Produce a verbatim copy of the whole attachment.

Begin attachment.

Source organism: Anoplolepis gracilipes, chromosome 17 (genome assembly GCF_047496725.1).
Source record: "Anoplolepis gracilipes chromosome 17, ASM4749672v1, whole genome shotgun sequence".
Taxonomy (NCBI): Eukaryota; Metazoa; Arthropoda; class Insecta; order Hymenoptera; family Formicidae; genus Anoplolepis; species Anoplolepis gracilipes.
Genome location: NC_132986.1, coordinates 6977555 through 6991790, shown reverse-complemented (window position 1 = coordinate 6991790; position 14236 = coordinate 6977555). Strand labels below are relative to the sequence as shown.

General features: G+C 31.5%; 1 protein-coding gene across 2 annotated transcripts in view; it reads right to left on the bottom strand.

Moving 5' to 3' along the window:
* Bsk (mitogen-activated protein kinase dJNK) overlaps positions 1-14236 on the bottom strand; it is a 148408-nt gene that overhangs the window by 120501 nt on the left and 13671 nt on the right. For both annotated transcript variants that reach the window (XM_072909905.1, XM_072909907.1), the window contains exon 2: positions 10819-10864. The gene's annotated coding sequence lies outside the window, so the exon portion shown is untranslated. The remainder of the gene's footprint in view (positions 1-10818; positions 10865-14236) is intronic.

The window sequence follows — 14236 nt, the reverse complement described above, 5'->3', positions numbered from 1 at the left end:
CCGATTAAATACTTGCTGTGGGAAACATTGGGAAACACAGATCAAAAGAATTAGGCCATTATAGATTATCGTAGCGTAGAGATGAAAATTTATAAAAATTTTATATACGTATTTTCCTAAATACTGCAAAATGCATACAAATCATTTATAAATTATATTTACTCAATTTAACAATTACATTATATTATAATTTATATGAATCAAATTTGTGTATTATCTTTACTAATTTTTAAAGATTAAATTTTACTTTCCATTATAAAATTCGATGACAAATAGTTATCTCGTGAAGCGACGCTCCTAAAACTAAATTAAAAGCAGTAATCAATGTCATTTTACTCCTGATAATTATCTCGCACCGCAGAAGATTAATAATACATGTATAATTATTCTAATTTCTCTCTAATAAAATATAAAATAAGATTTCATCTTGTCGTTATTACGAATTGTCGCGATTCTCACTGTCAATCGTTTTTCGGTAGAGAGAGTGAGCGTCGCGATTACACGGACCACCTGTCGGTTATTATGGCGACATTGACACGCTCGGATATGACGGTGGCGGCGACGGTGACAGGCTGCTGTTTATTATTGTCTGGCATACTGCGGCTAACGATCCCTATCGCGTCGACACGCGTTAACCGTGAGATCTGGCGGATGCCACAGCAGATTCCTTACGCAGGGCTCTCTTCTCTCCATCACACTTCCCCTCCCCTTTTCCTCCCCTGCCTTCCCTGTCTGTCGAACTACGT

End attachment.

Source organism: Anoplolepis gracilipes, chromosome 17 (genome assembly GCF_047496725.1).
Source record: "Anoplolepis gracilipes chromosome 17, ASM4749672v1, whole genome shotgun sequence".
Taxonomy (NCBI): Eukaryota; Metazoa; Arthropoda; class Insecta; order Hymenoptera; family Formicidae; genus Anoplolepis; species Anoplolepis gracilipes.
Genome location: NC_132986.1, coordinates 6977555 through 6991790, shown reverse-complemented (window position 1 = coordinate 6991790; position 14236 = coordinate 6977555). Strand labels below are relative to the sequence as shown.

General features: G+C 31.5%; 1 protein-coding gene across 2 annotated transcripts in view; it reads right to left on the bottom strand.

Moving 5' to 3' along the window:
* Bsk (mitogen-activated protein kinase dJNK) overlaps positions 1-14236 on the bottom strand; it is a 148408-nt gene that overhangs the window by 120501 nt on the left and 13671 nt on the right. For both annotated transcript variants that reach the window (XM_072909905.1, XM_072909907.1), the window contains exon 2: positions 10819-10864. The gene's annotated coding sequence lies outside the window, so the exon portion shown is untranslated. The remainder of the gene's footprint in view (positions 1-10818; positions 10865-14236) is intronic.

The window sequence follows — 14236 nt, the reverse complement described above, 5'->3', positions numbered from 1 at the left end:
CCGATTAAATACTTGCTGTGGGAAACATTGGGAAACACAGATCAAAAGAATTAGGCCATTATAGATTATCGTAGCGTAGAGATGAAAATTTATAAAAATTTTATATACGTATTTTCCTAAATACTGCAAAATGCATACAAATCATTTATAAATTATATTTACTCAATTTAACAATTACATTATATTATAATTTATATGAATCAAATTTGTGTATTATCTTTACTAATTTTTAAAGATTAAATTTTACTTTCCATTATAAAATTCGATGACAAATAGTTATCTCGTGAAGCGACGCTCCTAAAACTAAATTAAAAGCAGTAATCAATGTCATTTTACTCCTGATAATTATCTCGCACCGCAGAAGATTAATAATACATGTATAATTATTCTAATTTCTCTCTAATAAAATATAAAATAAGATTTCATCTTGTCGTTATTACGAATTGTCGCGATTCTCACTGTCAATCGTTTTTCGGTAGAGAGAGTGAGCGTCGCGATTACACGGACCACCTGTCGGTTATTATGGCGACATTGACACGCTCGGATATGACGGTGGCGGCGACGGTGACAGGCTGCTGTTTATTATTGTCTGGCATACTGCGGCTAACGATCCCTATCGCGTCGACACGCGTTAACCGTGAGATCTGGCGGATGCCACAGCAGATTCCTTACGCAGGGCTCTCTTCTCTCCATCACACTTCCCCTCCCCTTTTCCTCCCCTGCCTTCCCTGTCTGTCGAACTACGT